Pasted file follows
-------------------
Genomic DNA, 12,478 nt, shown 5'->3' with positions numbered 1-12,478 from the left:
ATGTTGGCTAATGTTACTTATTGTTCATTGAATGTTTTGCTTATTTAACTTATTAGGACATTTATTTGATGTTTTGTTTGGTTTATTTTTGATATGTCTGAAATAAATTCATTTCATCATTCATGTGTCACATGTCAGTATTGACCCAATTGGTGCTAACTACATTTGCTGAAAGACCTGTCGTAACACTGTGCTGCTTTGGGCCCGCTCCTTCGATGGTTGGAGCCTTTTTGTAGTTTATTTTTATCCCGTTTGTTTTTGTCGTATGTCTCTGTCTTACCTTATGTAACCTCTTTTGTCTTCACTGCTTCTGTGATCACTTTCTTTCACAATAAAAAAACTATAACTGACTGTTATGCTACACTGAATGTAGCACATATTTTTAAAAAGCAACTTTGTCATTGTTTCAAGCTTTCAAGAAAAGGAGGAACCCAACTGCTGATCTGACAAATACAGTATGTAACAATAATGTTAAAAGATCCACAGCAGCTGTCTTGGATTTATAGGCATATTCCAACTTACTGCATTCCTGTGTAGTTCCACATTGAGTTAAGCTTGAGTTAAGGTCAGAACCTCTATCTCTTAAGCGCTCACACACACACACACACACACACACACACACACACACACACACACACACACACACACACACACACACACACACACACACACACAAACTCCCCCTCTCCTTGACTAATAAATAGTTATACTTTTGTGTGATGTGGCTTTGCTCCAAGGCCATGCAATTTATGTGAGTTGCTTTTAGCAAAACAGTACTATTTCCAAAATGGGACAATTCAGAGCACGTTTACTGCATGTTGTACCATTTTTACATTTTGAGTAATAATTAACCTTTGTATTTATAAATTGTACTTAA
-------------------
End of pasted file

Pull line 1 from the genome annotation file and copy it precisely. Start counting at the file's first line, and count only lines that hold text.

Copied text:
Genomic DNA, 12,478 nt, shown 5'->3' with positions numbered 1-12,478 from the left: